This morning, in reading 2 Chronicles 17, I found another hero. The inspired testimony of Jehoshaphat thrilled me. Allow me to summarize his spiritual resume:
- He abandoned the spiritual duplicity practiced by his father.
- He sought God.
- He walked faithfully after God.
- He had a courageous heart in the ways of the Lord.
- He took out the pagan high places left which had been left standing in Judah.
- He protected his people.
- He taught his people by sending priests to teach the Law throughout the kingdom.
- Therefore, the Lord was with him.
- Therefore, the Lord established the kingdom in his hand.
- Therefore, the Lord caused fear to fall on all his neighbors.
Friends, both internally and externally, Jehoshaphat worshiped the Lord. He was a hearer and a doer of the Word. He was careful to avoid both sins of commission and omission. He was considerate of God and his neighbor, and he was diligent to protect and teach all placed within his realm of authority. Would not such a man make a great husband, father, employer, elder, and governmental representative? Jehoshaphat is worthy of respect and honor. In many ways, after reading this one chapter, Jehoshaphat is a new hero of mine; and more of his godly legacy is yet to come in the following chapters. Perhaps Christ will grow me to be such a faithful husband, father, and elder as was Saint Jehoshaphat.
And for some my more critical friends, I am very aware that Jesus Christ was the only fully good man. He alone walked the earth in perfect holiness and obedience. He alone served the Heavenly Father with all his heart and strength. Christ alone loved his neighbor properly. Therefore, Jesus Christ stands head and shoulders above all men. However, Christ’s work is not limited to substitutionary atonement. He has great ability to make holy worshipers out of totally deprave sinners, and Scripture is full of men who walked after the model and instruction of Christ and became exemplary in some area of their life. Therefore, while Christ is my highest and ultimate hero, he is not my only hero. I might suggest that ministers and believers can have a Christocentric view of the Old Testament, and yet preach sermons which highlight heroes, heroines and their habits, without being guilty of preaching Moralistic Sermons. Jehoshaphat is not without sin. Jehoshaphat is not my ultimate model. Jehoshaphat is not my Savior. Jehoshaphat cannot help me. Jehoshaphat is someone born with original sin, transformed by the Holy Spirit, and ultimately lived a fairly “saintly life” during his days on earth. Therefore, as I worship Christ alone, and trust in Christ alone, I focus not on Christ alone, but also on the examples of grace Christ has given us in sacred Scripture.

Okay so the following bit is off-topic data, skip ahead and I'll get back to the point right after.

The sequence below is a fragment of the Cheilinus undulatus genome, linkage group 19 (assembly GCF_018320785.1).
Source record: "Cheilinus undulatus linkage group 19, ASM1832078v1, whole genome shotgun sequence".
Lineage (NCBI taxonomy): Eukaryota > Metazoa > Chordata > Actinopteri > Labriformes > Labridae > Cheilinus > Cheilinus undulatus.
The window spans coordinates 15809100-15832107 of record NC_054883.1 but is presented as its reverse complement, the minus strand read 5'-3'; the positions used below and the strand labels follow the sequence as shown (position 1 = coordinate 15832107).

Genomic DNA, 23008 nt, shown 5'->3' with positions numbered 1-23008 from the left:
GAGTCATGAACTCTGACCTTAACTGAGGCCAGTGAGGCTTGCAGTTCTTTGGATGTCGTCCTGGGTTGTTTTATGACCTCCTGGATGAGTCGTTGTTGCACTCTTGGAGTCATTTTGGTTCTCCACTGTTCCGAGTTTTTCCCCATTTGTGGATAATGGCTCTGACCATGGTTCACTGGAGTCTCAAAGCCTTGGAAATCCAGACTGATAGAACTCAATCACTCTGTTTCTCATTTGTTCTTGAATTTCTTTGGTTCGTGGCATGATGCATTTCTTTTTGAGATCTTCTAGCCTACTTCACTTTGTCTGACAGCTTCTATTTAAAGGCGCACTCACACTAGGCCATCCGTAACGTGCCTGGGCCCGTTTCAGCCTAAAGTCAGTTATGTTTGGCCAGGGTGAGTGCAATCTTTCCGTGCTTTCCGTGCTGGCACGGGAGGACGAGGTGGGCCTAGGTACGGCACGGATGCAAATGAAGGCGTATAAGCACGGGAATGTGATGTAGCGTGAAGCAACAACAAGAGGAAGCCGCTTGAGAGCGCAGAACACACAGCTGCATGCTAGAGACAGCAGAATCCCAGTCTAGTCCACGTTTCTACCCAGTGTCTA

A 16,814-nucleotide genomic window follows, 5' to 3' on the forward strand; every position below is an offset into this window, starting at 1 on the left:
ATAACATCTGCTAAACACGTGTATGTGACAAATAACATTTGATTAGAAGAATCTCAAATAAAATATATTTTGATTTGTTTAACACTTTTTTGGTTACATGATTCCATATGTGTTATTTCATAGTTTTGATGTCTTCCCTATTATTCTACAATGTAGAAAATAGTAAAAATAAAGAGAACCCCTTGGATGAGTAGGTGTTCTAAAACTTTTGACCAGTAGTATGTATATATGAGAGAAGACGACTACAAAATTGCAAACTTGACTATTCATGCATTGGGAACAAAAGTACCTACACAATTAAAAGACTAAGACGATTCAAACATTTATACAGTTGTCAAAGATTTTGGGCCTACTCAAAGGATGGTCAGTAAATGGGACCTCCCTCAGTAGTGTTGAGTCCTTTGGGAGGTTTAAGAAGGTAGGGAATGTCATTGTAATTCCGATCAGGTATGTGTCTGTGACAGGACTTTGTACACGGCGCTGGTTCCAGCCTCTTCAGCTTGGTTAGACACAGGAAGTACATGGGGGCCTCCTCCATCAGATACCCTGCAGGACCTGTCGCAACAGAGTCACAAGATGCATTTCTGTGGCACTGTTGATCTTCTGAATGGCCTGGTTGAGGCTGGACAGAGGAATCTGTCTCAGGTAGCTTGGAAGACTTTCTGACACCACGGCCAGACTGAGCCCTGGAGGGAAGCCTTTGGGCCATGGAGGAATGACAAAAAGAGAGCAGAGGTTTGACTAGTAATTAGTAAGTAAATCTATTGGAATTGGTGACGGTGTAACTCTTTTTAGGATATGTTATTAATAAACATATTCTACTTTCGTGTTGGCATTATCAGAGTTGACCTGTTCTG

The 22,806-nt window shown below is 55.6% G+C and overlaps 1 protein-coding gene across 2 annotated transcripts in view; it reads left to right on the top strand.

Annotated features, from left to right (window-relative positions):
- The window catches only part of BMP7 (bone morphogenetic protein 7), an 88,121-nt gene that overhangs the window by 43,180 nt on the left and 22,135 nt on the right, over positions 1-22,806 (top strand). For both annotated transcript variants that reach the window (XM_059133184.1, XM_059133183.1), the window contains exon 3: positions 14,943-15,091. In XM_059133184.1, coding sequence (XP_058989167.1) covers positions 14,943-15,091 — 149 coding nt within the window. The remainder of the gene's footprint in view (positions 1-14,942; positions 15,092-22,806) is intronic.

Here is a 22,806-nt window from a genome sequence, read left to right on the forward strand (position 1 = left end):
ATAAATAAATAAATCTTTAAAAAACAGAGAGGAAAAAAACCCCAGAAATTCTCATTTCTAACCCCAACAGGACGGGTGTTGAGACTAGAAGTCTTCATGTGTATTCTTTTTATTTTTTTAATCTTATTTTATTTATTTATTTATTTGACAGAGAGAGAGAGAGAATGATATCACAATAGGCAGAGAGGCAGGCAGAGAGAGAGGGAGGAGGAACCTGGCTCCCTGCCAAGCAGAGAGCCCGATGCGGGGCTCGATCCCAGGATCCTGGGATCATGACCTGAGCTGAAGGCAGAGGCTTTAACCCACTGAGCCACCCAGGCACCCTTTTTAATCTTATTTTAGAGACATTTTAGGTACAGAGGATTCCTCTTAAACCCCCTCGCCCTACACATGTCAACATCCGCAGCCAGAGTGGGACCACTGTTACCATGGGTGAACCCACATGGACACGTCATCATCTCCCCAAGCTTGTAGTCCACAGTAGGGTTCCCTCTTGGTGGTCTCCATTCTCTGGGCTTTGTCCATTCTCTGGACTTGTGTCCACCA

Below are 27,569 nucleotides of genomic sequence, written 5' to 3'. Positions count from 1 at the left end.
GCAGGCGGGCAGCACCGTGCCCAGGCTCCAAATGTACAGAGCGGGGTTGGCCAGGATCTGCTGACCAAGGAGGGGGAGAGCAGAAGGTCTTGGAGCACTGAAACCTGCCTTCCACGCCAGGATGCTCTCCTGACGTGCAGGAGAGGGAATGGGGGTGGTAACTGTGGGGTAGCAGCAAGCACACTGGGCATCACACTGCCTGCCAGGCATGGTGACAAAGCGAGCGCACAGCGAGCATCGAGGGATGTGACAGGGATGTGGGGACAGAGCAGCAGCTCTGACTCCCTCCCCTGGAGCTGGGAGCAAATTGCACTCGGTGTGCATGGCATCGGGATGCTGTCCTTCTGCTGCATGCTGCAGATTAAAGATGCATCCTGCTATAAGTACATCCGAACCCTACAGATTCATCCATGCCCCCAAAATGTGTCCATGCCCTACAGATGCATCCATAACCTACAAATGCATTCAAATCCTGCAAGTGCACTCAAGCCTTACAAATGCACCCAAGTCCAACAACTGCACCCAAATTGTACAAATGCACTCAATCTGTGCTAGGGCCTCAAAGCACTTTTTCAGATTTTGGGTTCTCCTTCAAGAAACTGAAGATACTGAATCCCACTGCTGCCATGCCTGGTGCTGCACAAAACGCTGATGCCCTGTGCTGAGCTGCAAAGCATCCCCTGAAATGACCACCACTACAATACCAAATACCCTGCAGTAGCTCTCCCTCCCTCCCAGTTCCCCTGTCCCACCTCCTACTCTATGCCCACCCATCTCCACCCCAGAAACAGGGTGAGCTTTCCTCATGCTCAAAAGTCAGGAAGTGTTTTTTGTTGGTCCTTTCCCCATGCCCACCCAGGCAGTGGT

Therefore, rest in Christ … talk with Christ … hope in Christ … be transformed by Christ … and in doing so you will look more like Christ and Saint Jehoshaphat.